Mobileye NV, an Israeli supplier of automotive self-driving components, will provide systems for fully autonomous vehicles to two automakers as soon as 2019, the company says.
The programs, revealed this month in a management phone call with analysts, are the latest items in a growing business portfolio for the fast-emerging technology supplier. Mobileye also has announced deals to supply BMW, General Motors, Nissan, Volkswagen and one undisclosed automaker with technology that will allow autonomous driving on certain roads such as highways, timed to hit the market in 2018. Mobileye already is supplying the technology for Tesla Motors' semiautonomous Autopilot driving system.
Speaking to analysts for a quarterly earnings call, Mobileye officials said it is set to release two technologies by 2021 that could fundamentally alter how drivers get around:
- The EyeQ4, a chip that can process information from eight cameras at once and allow vehicles to self-drive on certain roads.
- The EyeQ5, which can process 20 sensors and allow for fully autonomous driving.
The EyeQ4 will be launched in 2018, Mobileye said. The EyeQ5, which eventually will be used by the two unidentified automakers, is set for a launch between 2019 and 2021, it said.
The EyeQ5, being developed with STMicroelectronics of Switzerland, is "basically designed to be the central [computer] of the vehicle," Mobileye Chief Technology Officer Amnon Shashua told the analysts.
"All the computations regarding driving policy, regarding mapping, regarding building environmental models ... from the sensors themselves would all be focused on a single chip, which is the EyeQ5," he said.
Mobileye, founded in 1999, has been making waves in recent years as a supplier of semiautonomous technology to Tier 1 suppliers and automakers. Mobileye's technologies support a number of intelligent-driving vehicle systems already on the highway, ranging from Tesla's advanced Autopilot feature to collision-alert safety features on GM vehicles. Through a combination of hardware enhancements and over-the-air software updates, the systems are helping automakers inch closer to their goal of putting fully autonomous vehicles on showroom floors.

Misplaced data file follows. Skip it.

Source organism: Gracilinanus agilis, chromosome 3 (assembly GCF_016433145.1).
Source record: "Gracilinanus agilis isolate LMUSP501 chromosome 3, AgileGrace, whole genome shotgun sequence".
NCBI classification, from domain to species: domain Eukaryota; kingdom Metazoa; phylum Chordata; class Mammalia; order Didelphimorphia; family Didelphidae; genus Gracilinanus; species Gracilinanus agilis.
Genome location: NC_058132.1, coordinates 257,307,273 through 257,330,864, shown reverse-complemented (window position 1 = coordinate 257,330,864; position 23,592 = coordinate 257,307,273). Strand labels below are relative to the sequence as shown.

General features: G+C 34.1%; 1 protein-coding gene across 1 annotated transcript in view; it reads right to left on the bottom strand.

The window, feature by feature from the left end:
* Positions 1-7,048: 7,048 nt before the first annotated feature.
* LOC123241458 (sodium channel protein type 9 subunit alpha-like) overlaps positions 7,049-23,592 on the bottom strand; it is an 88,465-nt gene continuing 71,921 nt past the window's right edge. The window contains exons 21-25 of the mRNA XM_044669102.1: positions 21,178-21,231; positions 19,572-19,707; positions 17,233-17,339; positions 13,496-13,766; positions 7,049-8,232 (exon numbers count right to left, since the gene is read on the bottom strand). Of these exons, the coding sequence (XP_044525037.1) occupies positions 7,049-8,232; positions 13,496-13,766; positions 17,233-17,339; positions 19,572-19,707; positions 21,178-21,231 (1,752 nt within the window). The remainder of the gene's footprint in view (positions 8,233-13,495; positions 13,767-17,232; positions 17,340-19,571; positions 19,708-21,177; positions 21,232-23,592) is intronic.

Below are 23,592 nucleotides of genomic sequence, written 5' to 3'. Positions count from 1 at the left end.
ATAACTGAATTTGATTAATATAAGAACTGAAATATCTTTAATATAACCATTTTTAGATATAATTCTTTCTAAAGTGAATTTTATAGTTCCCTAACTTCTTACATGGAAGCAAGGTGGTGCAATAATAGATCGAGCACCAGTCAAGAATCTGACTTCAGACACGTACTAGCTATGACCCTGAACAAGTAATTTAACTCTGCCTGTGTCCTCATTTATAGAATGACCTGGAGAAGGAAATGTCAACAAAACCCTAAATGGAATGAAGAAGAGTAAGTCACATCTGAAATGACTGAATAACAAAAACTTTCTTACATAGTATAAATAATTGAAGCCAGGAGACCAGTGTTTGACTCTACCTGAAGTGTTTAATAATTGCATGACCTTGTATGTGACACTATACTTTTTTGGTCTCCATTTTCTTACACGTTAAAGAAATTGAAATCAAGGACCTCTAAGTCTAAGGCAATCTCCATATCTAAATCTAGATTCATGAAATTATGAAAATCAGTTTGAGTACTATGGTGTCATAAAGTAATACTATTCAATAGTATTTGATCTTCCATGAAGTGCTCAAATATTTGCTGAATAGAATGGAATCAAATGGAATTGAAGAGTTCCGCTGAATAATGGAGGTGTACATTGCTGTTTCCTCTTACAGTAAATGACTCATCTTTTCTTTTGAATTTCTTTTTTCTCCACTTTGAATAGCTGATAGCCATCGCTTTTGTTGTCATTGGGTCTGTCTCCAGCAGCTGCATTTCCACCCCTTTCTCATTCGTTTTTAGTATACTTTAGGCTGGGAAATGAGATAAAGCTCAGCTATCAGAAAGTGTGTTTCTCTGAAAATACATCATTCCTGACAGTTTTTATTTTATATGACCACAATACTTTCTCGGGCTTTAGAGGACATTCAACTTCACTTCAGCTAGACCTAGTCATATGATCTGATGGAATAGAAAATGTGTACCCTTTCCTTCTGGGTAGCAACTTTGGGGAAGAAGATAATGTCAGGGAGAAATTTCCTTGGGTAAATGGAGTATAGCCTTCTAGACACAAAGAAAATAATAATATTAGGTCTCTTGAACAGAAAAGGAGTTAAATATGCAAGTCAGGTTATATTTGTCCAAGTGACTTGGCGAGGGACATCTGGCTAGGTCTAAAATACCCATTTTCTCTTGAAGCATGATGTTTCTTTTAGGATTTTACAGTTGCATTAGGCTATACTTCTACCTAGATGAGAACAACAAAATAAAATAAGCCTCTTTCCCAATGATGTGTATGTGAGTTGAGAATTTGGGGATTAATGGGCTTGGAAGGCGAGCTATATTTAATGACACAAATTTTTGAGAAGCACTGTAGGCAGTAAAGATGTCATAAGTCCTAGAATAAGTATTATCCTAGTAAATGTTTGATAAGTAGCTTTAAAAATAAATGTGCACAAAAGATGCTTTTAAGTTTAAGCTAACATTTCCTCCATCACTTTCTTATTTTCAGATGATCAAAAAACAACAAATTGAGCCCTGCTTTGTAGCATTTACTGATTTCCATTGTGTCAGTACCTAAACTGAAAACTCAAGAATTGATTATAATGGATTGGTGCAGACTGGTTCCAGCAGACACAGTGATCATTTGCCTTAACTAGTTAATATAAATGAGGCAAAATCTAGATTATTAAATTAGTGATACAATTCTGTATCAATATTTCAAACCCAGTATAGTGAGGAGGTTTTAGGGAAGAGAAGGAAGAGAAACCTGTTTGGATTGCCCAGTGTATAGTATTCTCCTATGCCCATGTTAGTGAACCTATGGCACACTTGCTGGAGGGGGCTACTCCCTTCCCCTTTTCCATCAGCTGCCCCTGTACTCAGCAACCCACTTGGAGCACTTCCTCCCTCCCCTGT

Mobileye also is developing a continuously updating digital road map, which is key to making autonomous driving viable. Its Road Experience Management program uses its EyeQ technology to gather roadway information and landmarks to compile a comprehensive onboard map, which Mobileye says is essential when weather conditions, for instance, make cameras less reliable.
GM, Nissan and Volkswagen have signed up for the mapping project, and Mobileye anticipates that another four or five automakers will sign on by year end.
"At the end of the day, we'll be able to create a roadmap of high-definition map information together with our OEM partners and with mapping companies that will serve autonomy, and this is all done through camera processing," Shashua said. "The only sensor that can do that reliably is a camera sensor."